Businesses are continually trying to refine their advertising so it only reaches consumers that might become customers. That's especially true of local businesses, which often have limited advertising budgets.
That's where the mesh networking trumps an Internet connection, according to the patent application.
"Finally, enabling communications based at least in part on network proximity may also assist businesses in identifying potential customers. In one example, the owner of a pizzeria may only want to advertise a '7:30 special' to the customers who are close-by to the pizzeria to avoid advertising to customers who are too far away to take advantage of the '7:30 special.' In another example, a department store with a large number of diverse products may tailor its promotional advertisements to the customers shopping within specific store sections. Hence, customers shopping in a 'Women's Shoes' section may receive advertisements that are different from advertisements received by customers shopping in a 'Men's Suits' section."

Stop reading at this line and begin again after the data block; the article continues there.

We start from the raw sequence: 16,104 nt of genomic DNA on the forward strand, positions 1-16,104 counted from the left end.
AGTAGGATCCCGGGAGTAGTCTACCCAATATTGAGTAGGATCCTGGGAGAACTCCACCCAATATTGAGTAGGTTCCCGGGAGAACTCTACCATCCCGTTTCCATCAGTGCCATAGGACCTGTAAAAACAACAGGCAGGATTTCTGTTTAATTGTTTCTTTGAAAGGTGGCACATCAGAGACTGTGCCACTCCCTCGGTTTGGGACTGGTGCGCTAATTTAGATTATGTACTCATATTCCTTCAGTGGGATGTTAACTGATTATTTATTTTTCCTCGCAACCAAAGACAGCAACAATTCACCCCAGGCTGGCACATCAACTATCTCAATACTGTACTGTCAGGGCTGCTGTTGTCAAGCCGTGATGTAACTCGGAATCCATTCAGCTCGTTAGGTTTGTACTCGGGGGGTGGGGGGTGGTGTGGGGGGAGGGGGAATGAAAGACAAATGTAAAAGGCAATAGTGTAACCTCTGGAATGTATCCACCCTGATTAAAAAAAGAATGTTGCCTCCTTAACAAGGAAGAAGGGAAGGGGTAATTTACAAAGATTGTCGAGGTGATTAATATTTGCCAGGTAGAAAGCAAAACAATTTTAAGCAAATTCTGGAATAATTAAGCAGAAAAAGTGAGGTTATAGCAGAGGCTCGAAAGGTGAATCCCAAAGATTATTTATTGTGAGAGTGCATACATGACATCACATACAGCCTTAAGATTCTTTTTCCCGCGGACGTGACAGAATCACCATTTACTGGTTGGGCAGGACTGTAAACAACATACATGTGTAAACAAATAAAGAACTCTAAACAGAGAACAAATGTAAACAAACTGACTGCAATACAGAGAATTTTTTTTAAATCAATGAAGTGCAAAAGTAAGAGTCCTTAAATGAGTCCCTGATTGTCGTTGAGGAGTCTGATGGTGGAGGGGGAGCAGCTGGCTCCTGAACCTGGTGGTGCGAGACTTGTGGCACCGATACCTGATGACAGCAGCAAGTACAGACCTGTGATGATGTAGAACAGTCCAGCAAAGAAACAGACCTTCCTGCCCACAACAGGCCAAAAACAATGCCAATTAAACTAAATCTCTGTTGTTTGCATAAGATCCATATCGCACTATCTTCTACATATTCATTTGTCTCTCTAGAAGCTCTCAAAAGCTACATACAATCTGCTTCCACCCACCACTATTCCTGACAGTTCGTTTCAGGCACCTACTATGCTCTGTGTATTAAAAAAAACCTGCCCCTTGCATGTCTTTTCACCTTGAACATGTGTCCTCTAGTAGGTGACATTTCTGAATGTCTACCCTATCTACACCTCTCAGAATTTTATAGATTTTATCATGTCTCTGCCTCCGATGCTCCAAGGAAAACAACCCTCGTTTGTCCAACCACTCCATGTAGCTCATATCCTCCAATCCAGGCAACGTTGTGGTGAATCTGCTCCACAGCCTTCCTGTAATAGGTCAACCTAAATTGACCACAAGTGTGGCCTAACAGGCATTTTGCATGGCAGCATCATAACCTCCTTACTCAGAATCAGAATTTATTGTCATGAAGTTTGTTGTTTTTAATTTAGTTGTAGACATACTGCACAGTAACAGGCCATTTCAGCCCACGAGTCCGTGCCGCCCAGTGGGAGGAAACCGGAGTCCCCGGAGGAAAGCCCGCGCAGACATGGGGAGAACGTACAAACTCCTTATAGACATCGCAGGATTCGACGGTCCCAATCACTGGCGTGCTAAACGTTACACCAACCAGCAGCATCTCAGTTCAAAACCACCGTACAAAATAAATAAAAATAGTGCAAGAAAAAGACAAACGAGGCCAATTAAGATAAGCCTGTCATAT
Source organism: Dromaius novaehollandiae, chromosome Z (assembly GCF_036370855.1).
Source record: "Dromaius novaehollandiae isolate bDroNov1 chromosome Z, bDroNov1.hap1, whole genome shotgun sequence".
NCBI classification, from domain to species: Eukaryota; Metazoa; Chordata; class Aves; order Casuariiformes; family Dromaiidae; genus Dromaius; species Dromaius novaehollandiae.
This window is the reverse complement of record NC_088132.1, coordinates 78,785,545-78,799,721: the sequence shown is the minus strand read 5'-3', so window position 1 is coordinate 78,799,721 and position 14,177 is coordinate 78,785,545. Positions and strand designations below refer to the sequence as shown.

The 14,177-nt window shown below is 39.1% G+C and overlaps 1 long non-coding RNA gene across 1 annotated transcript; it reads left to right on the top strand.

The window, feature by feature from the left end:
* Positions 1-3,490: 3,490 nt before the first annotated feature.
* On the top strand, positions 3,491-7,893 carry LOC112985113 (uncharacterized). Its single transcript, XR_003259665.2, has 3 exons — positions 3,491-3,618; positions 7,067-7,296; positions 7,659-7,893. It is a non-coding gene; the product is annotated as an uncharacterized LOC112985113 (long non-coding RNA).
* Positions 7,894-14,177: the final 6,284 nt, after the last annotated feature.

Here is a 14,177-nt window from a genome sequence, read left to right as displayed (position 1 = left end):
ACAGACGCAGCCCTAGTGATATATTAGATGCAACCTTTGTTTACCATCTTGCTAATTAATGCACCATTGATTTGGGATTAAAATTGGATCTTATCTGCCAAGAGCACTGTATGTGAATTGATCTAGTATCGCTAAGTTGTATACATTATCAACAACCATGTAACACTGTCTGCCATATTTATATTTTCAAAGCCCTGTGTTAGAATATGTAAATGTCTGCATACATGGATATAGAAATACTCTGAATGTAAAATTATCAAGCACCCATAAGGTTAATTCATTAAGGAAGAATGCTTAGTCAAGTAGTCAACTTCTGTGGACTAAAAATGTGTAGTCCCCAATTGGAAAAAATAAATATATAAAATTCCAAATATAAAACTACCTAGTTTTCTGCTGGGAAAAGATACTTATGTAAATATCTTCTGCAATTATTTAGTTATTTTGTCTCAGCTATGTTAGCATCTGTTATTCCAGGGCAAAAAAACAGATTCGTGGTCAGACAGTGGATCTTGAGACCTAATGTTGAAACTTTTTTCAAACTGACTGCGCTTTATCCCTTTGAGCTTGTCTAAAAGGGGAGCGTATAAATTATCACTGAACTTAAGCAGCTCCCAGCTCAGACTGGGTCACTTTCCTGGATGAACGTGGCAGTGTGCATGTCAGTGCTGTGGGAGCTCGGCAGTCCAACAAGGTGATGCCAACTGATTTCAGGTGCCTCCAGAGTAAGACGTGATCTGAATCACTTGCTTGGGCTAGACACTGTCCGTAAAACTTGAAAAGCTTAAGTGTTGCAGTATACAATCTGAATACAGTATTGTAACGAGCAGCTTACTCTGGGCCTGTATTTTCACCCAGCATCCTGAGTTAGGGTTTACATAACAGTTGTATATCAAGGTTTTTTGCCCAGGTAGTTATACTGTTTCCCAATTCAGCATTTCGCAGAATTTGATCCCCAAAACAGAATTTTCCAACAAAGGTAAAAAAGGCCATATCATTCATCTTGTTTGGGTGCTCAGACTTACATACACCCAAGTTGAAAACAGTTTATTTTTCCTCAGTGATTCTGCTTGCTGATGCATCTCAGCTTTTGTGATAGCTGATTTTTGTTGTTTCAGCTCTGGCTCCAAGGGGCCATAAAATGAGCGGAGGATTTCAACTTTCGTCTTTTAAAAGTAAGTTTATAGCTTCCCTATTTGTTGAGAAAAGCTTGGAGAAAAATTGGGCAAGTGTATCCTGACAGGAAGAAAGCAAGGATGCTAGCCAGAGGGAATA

The system wouldn't be totally focused on advertising -- and that might be key if users were ever to sign on should such a system launch. The interest list would also enable users to find others nearby that shared similar interests and hobbies or act as a filter for discovering existing friends that are in the area.
Details are included in U.S. patent application 20130208714 that was published on Thursday. It was filed with the U.S. Patent and Trademark Office on March 14 this year.
Patent applications provide insight into the types of projects that companies are working on. They are typically filed early on in the development process and the appearance of a patent application doesn't necessarily mean a future commercial product.
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